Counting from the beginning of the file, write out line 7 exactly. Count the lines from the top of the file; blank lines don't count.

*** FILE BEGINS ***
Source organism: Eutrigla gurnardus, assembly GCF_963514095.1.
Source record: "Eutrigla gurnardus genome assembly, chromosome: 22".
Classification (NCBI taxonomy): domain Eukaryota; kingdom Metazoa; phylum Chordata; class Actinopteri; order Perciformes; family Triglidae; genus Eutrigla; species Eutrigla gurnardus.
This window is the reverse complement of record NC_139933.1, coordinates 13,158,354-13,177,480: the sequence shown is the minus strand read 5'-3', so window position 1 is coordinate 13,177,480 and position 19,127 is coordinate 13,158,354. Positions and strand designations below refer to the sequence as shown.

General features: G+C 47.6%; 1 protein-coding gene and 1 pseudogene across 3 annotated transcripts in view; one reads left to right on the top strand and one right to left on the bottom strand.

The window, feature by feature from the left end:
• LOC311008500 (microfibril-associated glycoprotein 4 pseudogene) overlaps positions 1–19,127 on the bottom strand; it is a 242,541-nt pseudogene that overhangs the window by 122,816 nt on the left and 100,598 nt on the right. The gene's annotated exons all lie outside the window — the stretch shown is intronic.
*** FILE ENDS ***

• LOC311008500 (microfibril-associated glycoprotein 4 pseudogene) overlaps positions 1–19,127 on the bottom strand; it is a 242,541-nt pseudogene that overhangs the window by 122,816 nt on the left and 100,598 nt on the right. The gene's annotated exons all lie outside the window — the stretch shown is intronic.